North Carolina Economic Development Guide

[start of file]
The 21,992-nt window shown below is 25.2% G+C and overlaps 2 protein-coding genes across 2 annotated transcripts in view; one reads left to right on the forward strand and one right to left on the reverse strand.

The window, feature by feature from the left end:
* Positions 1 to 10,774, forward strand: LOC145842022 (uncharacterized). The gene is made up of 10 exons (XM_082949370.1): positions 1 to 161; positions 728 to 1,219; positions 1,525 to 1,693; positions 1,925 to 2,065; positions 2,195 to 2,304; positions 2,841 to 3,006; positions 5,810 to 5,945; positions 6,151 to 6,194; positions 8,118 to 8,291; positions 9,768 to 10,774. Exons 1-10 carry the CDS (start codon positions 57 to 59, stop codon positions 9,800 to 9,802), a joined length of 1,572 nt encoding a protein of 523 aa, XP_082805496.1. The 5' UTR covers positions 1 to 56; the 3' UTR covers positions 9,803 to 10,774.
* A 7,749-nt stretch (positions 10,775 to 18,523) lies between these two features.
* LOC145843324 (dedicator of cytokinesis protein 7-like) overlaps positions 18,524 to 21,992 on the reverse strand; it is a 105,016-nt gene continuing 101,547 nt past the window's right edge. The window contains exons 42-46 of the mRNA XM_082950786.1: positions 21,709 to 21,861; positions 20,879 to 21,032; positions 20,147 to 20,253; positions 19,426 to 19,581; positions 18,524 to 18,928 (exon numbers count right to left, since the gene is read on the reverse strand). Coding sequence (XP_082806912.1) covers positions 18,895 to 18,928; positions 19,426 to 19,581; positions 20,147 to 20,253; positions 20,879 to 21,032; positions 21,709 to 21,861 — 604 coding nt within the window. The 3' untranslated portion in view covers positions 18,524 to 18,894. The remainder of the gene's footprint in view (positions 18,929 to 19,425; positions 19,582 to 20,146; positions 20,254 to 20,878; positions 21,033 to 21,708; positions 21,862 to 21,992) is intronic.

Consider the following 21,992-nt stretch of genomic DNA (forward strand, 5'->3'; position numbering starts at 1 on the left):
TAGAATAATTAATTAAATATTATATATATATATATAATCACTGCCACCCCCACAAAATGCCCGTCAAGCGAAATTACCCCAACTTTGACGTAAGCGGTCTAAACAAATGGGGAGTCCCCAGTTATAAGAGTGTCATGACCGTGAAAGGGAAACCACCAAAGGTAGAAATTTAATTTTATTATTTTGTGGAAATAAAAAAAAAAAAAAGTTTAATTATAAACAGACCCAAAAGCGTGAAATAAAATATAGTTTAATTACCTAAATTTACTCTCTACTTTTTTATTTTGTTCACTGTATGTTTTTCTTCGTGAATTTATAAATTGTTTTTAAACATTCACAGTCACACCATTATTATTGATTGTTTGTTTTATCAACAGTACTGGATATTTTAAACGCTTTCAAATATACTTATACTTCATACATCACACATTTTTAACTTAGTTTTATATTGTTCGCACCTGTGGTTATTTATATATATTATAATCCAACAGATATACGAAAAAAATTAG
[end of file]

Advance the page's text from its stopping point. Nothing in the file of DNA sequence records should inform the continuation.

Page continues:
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21 N o r t h C a r o l i N a E C o N o m i C D E v E l o p m E N t G u i D E • • • he pipeline originates near one of the country's largest concentrations of natural gas, in the Marcellus and Oneida regions of north-central West Virginia. In early 2014, Duke Energy Corp. and Piedmont Natural Gas, now a division of Duke after the Charlotte-based utility bought it for $4.9 billion in October 2016, set out to tap it to fuel construction of new natural-gas electricity plants and to meet growing customer demand. About 80% of the pipeline's capacity will go to generating electricity for its power plants, says Duke spokeswoman Tammie McGee, and the remainder directly to homes, industry and businesses. Including electricity generation, more than 90% of the pipeline's total capacity is spoken for before construction begins, though its planned 1.5 billion cubic feet per day volume, which utility analysts say is equivalent to the energy needs of 5 million homes, can be expanded to 2 billion cubic feet. "We've built five gas plants in North Carolina since 2011 and have two more planned," adds Tom Williams, Duke's external affairs director. One of the proposed sites is in Asheville, the other is in South Carolina, and additional plants are scheduled, though sites have not yet been chosen. "Our carbon [emissions are] down 28% since 2005 and 6% in 2015 alone," because of reduced coal-plant production. Meanwhile, abundant Marcellus and Oneida shale gas is producing surpluses and driving down commodity prices. "We use about 2 billion cubic feet per year," says Worsinger, referring to the Rocky Mount system of about 27,000 electricity customers and 17,000 natural-gas users. While he never expected gas to fall below $5, it had fallen to half that price in mid-2016. "Through fracking and shale gas, natural gas has become plentiful, and the price has dropped." Measured in dekatherms (one thousand cubic feet), the common method of billing customers, Piedmont's benchmark or wholesale cost was as high as $11.50 per dekatherm as recently as 2008, says Trusty. By summer of 2015, it had dropped to $2.25. And power-intensive manufacturers such as Nucor and Universal aren't the only customers who benefit from lower costs. With hundreds of companies utilizing our 317 miles of track, and millions in annual dividends paid to the state, we're an essential part of North Carolina's comprehensive transportation system. We're committed to helping expand economic opportunities, attract new industry and create good jobs — today, and well down the line. With natural gas being used in greater and greater amounts to generate electricity, our indirect use of it through electricity consumption is also gro W ing." K a t h e r i n e M i l l e r N u c o r " T

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